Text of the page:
CodeQL documentation

Unvalidated dynamic method call

ID: js/unvalidated-dynamic-method-call
Kind: path-problem
Severity: warning
Precision: high
Tags:
   - security
   - external/cwe/cwe-754
Query suites:
   - javascript-code-scanning.qls
   - javascript-security-extended.qls
   - javascript-security-and-quality.qls

Click to see the query in the CodeQL repository

JavaScript makes it easy to look up object properties dynamically at runtime. In particular, methods can be looked up by name and then called. However, if the method name is user-controlled, an attacker could choose a name that makes the application invoke an unexpected method, which may cause a runtime exception. If this exception is not handled, it could be used to mount a denial-of-service attack.

For example, there might not be a method of the given name, or the result of the lookup might not be a function. In either case the method call will throw a TypeError at runtime.

Another, more subtle example is where the result of the lookup is a standard library method from Object.prototype, which most objects have on their prototype chain. Examples of such methods include valueOf, hasOwnProperty and __defineSetter__. If the method call passes the wrong number or kind of arguments to these methods, they will throw an exception.

Recommendation

It is best to avoid dynamic method lookup involving user-controlled names altogether, for instance by using a Map instead of a plain object.

If the dynamic method lookup cannot be avoided, consider whitelisting permitted method names. At the very least, check that the method is an own property and not inherited from the prototype object. If the object on which the method is looked up contains properties that are not methods, you should additionally check that the result of the lookup is a function. Even if the object only contains methods, it is still a good idea to perform this check in case other properties are added to the object later on.

Example

In the following example, an HTTP request parameter action property is used to dynamically look up a function in the actions map, which is then invoked with the payload parameter as its argument.

var express = require('express');
var app = express();

var actions = {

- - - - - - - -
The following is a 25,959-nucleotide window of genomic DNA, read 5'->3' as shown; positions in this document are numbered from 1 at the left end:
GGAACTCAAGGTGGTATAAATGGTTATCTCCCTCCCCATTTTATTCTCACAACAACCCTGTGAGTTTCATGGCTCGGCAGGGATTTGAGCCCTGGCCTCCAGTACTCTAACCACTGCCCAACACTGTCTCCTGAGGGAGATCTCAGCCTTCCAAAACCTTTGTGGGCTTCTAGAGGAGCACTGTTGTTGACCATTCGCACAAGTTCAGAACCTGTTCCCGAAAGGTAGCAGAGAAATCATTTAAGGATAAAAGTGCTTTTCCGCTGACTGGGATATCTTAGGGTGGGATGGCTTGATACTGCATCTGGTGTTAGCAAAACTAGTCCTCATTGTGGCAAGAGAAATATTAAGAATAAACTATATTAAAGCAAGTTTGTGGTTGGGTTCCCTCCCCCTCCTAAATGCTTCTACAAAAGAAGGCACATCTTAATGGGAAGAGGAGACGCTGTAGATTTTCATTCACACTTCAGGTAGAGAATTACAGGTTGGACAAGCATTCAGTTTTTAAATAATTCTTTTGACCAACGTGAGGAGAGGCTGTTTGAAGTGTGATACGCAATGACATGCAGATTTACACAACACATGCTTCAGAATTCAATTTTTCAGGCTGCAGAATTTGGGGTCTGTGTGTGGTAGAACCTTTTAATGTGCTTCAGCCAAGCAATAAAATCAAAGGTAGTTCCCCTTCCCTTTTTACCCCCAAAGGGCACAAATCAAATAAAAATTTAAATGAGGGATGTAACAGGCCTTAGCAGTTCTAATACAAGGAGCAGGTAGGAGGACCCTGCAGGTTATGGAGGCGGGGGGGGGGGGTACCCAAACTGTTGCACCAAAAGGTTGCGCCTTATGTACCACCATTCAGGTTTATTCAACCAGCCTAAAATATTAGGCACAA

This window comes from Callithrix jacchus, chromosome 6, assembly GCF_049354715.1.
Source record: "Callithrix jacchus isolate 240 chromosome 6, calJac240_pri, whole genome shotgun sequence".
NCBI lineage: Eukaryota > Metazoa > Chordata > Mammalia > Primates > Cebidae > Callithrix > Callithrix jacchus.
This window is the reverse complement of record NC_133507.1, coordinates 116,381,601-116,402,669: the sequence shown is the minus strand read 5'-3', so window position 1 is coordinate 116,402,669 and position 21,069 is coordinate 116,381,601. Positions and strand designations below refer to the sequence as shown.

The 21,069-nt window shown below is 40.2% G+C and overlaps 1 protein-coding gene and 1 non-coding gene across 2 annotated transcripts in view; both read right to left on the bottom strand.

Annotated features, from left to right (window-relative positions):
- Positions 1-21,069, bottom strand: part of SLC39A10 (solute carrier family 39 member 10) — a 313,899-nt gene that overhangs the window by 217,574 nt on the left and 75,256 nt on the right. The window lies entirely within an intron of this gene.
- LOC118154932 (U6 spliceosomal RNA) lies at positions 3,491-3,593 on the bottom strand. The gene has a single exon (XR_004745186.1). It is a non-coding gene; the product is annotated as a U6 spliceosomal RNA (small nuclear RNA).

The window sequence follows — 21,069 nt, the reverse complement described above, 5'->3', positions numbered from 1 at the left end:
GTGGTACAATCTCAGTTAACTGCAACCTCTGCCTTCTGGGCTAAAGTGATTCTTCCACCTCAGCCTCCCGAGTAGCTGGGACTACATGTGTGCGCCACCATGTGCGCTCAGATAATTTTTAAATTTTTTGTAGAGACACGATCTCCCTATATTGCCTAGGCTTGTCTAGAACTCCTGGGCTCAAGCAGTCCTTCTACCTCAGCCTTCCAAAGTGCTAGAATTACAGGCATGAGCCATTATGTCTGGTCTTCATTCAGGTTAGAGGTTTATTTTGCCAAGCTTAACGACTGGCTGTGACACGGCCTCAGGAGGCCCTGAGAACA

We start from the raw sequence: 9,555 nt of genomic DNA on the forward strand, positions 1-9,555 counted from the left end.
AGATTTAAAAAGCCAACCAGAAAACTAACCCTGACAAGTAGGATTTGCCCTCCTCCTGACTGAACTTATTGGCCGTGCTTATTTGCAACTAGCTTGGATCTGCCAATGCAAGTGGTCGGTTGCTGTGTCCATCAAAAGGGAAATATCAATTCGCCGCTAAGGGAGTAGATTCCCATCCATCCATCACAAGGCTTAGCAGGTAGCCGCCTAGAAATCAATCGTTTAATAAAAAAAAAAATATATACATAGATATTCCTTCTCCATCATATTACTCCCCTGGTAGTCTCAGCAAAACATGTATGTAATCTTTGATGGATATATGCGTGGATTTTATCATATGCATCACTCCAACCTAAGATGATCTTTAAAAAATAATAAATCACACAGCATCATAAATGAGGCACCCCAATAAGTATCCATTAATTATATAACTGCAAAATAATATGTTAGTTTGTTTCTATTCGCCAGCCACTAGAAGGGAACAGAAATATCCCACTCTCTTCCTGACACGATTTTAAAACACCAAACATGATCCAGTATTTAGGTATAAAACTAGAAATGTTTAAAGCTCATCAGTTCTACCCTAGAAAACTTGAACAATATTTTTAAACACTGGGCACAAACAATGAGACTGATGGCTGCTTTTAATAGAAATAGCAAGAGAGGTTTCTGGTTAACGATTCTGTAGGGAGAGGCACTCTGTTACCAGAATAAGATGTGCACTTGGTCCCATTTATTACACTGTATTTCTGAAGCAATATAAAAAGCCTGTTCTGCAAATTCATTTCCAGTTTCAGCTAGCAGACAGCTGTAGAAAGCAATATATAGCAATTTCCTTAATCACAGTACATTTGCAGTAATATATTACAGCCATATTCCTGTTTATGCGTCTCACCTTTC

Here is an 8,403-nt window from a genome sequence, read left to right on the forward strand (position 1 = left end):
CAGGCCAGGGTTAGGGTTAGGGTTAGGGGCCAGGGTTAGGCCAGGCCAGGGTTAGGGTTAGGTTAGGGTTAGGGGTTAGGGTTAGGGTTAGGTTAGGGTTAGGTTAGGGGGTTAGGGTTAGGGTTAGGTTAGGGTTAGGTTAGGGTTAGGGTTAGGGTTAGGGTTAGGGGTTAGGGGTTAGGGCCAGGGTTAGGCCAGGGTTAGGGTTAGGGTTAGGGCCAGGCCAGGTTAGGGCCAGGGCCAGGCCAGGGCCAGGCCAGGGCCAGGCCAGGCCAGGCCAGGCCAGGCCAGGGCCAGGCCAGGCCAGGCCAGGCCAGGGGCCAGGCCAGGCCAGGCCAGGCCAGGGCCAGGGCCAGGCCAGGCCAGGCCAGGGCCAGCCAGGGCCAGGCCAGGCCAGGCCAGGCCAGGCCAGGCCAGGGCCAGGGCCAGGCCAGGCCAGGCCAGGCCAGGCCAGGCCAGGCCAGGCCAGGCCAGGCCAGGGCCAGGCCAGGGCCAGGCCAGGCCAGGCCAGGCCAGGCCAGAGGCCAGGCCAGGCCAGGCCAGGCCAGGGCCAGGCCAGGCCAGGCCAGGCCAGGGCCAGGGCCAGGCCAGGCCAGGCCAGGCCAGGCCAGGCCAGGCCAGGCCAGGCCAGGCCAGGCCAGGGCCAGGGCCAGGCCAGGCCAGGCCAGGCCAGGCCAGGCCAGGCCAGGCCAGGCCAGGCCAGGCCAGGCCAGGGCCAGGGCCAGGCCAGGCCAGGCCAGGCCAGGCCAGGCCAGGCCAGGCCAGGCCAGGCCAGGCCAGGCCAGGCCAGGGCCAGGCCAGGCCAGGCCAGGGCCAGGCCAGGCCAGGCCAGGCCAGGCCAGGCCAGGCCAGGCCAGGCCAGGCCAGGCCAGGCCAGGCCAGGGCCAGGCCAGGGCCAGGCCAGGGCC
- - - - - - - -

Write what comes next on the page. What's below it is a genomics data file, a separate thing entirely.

play(data) {
    // ...
  },
  pause(data) {
    // ...
  }
}

app.get('/perform/:action/:payload', function(req, res) {
  let action = actions[req.params.action];
  // BAD: `action` may not be a function
  res.end(action(req.params.payload));
});

The intention is to allow clients to invoke the play or pause method, but there is no check that action is actually the name of a method stored in actions. If, for example, action is rewind, action will be undefined and the call will result in a runtime error.

The easiest way to prevent this is to turn actions into a Map and using Map.prototype.has to check whether the method name is valid before looking it up.

var express = require('express');
var app = express();

var actions = new Map();
actions.put("play", function play(data) {
  // ...
});
actions.put("pause", function pause(data) {
  // ...
});

app.get('/perform/:action/:payload', function(req, res) {
  if (actions.has(req.params.action)) {
    let action = actions.get(req.params.action);
    // GOOD: `action` is either the `play` or the `pause` function from above
    res.end(action(req.params.payload));
  } else {
    res.end("Unsupported action.");
  }
});

If actions cannot be turned into a Map, a hasOwnProperty check should be added to validate the method name:

var express = require('express');
var app = express();

var actions = {
  play(data) {
    // ...
  },
  pause(data) {
    // ...
  }
}

app.get('/perform/:action/:payload', function(req, res) {
  if (actions.hasOwnProperty(req.params.action)) {
    let action = actions[req.params.action];
    if (typeof action === 'function') {
      // GOOD: `action` is an own method of `actions`
      res.end(action(req.params.payload));
      return;
    }
  }
  res.end("Unsupported action.");
});

References

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